Beat the Heat with a Spicy Moroccan Tomato Soup

Before I begin, I ask a moment of your indulgence. Picture me, if you will, walking around my office, proud puff pigeon-chested, handing out cigars to my colleagues, grinning from ear to ear and flashing the picture you see above to anyone who will stand still long enough to look.

Okay, I didn't really do that, but only because I don't have an office to go to. So you'll have to stand in for my hapless co-workers. Ain’t she a beauty? That pretty girl is my first tomato of the season and not only is she gorgeous to look at (do you see those striations of yellow? that smooth orange skin? that shape, my goodness, that shape?), she was gorgeous to eat. Cut cross-wise to reveal flower shaped rounds, I ate her all by myself with nothing but a dusting of sea salt. Divine.

In the spring, I purchased three different varieties of heirloom-tomato seedlings at Tangletown Gardens, letting myself be swayed by the poetry of their names: Red Pear, Striped Cavern and Purple Russian. Aside from the Striped Cavern above, I’ve gotten a handful of tiny light bulb-shaped Red Pears, and boy does this put me in the mood for tomatoes. Which is fortunate, because it just so happens to be tomato time!

It also happens to be really hot in Minnesota. And muggy. I think we can safely say we’re in the dog days of summer. Not that I’m complaining, mind you. I may move a little slower, seek out the shade and cool bodies of water, but for the most part, I live with the heat because although it is intense, it is short-lived, and if there is any way to welcome it into my skin, my core, to save up for those bitter February days, then I’m game to try.

Having said that, there are those days (like today and yesterday and the day before) when the heat starts to feel a bit unbearable by four o’clock in the afternoon. If you’re like me and you don’t have air-conditioning in your kitchen, chances are your mind trudges through the same weary steps as mine. It’s so hot. I’m hungry. Actually, I’m not even hungry. What should I make for dinner? It’s sooooooo hot. Hot. Hot. Hot. I can’t possibly cook anything. Or eat anything. So so so hot.  And then I pour myself a glass of white wine, throw some ice in it and go outside to sit with my kids, sweat and ponder the question further.

Well, friends, I’ve got some good news and some great news and some even better news. The good news is, I found a delicious recipe that barely requires any cooking whatsoever. The great news is that it’ll cool and refresh you as you eat it. And the best news is that it involves lots of tomato love!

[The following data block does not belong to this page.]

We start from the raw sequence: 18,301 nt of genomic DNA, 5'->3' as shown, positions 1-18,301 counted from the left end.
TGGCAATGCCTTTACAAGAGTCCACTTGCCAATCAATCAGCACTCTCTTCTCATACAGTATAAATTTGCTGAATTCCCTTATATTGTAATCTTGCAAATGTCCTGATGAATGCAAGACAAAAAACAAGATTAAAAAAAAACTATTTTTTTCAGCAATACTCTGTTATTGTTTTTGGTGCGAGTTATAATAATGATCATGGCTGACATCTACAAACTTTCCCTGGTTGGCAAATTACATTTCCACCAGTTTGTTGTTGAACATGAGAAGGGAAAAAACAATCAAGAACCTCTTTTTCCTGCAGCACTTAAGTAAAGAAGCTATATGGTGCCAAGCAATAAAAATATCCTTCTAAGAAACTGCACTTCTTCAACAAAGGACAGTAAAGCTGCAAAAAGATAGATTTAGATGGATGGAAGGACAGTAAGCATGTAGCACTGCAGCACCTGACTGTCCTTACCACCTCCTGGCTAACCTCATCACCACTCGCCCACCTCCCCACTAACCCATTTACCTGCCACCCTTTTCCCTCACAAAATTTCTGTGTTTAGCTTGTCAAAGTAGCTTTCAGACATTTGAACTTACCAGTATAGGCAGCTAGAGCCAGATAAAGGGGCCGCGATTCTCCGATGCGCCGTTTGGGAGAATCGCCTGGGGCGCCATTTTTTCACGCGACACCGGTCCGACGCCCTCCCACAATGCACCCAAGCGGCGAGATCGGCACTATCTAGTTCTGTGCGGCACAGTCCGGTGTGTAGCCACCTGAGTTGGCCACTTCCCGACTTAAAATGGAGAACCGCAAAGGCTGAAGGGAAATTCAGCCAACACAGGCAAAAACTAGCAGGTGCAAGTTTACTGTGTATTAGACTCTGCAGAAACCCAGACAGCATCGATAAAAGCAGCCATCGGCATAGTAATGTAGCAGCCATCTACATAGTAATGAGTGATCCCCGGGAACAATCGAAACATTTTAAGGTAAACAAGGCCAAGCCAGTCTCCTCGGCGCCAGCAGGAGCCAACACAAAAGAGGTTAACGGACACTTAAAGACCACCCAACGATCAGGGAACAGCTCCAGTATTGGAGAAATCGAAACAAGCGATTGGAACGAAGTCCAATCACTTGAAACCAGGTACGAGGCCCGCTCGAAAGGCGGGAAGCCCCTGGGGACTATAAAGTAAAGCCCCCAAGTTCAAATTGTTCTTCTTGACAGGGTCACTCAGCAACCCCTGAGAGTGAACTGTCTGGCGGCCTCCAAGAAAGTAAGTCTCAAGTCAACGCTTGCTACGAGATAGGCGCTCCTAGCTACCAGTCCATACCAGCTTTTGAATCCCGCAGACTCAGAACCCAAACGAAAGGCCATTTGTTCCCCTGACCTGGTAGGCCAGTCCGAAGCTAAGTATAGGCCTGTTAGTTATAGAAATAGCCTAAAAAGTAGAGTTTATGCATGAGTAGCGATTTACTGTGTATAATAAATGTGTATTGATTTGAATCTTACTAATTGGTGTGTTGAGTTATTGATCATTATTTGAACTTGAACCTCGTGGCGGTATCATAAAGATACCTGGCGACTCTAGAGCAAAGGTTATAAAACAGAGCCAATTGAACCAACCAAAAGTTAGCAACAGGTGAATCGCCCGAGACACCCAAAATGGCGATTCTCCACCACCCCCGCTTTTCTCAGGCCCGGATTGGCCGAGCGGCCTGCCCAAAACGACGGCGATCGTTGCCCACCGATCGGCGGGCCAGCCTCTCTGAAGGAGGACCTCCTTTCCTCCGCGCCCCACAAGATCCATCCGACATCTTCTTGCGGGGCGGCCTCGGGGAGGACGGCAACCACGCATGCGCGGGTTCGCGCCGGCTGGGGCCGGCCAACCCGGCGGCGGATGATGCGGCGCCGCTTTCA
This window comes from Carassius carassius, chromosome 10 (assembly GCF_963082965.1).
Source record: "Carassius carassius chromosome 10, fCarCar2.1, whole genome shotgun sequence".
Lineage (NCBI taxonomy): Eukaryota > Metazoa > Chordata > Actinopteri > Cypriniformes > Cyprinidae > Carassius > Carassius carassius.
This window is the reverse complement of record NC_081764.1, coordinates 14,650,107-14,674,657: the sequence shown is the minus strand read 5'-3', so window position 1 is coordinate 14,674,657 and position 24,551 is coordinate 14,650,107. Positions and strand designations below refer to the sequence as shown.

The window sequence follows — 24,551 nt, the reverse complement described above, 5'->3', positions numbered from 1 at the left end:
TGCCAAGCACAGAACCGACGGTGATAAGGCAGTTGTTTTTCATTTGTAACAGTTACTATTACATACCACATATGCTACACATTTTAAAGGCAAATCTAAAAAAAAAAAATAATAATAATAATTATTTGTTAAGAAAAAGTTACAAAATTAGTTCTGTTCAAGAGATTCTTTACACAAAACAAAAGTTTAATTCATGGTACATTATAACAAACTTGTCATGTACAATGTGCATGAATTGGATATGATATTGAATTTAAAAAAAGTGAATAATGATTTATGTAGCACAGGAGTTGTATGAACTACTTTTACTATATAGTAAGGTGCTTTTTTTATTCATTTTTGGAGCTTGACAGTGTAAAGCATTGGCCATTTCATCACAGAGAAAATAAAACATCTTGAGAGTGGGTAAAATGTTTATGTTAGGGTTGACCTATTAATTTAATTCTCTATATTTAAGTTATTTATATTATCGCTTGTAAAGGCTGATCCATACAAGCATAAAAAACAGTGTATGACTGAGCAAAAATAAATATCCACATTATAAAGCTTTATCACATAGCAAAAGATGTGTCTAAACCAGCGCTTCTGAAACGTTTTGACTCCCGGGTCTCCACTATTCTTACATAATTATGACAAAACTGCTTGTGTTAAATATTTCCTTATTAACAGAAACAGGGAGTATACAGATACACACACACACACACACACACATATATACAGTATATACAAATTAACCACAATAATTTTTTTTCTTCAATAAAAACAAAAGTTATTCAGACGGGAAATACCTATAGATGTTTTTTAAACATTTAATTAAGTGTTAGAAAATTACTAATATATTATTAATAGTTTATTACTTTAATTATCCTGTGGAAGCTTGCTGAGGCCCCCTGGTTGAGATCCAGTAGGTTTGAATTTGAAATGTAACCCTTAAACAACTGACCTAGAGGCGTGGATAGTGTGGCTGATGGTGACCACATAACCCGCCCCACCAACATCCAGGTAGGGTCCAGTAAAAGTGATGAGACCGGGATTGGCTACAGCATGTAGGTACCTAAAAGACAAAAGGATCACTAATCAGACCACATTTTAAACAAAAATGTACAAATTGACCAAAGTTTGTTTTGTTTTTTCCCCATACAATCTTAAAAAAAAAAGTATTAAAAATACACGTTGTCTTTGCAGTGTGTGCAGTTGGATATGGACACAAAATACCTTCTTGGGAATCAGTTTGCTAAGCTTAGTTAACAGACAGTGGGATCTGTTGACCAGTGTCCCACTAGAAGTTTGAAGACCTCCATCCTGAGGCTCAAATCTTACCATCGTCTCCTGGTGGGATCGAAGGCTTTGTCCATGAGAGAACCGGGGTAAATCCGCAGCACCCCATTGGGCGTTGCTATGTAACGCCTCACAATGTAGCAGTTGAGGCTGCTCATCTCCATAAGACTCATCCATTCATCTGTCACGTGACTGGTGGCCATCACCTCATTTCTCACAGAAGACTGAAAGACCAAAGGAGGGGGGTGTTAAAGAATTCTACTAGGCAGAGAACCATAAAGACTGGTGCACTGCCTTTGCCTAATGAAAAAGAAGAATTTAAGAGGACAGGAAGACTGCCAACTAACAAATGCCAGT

Conventional wisdom says that eating spicy foods when it’s hot out helps you feel cooler by raising your body temperature so that there is less difference between you and your surroundings and also by making you sweat, which cools you off. I have no idea if this is true or not, but when I stumbled on this recipe for Moroccan Tomato Soup on one of my favorite food blogs, The Wednesday Chef, I knew I had to test the theory. It sounded perfect - a spicy gazpacho of sorts, with cumin, cayenne and paprika to set our mouths afire and cool our sweaty brows.

Not only did it not heat up my kitchen, it was delicious. Cool, exotic, mysterious, fiery, aromatic – like a deliriously farflung adventure, right in my bowl. I can’t really say if I felt measurably cooler after eating this soup because I was too busy scraping up every last bit with my spoon and exclaiming how delicious it was. I’ll just have to make it again to make sure.



Moroccan Tomato Soup via The Wednesday Chef

(serves 2)

2 shallots, minced fine

5 teaspoons sweet paprika

3 teaspoons ground cumin

Large pinch of cayenne pepper

2 1/2 tablespoons olive oil

3 pounds tomatoes, cored, peeled and cut into 1-inch pieces

1/2 cup packed chopped cilantro or parsley leaves

2 teaspoons white-wine vinegar

4 tablespoons fresh lemon juice

1. In a small saucepan, stir together the shallot, paprika, cumin, cayenne and olive oil. Place over medium-low heat and cook, stirring constantly, for 5 minutes. Remove from the heat and set aside.

2. Put the chopped tomatoes with their juice in a large bowl. Pass an immersion blender through once or twice, leaving most of the tomatoes still chunky. Stir in the cooked spice mixture, the cilantro, vinegar, and lemon juice. Taste for salt. Eat immediately.



Gabriela Lambert is a frequent contributor to Simple, Good and Tasty. Her last post for the site was The Season for Sweet, Sweet Corn. You can also read more of her writing on her blog: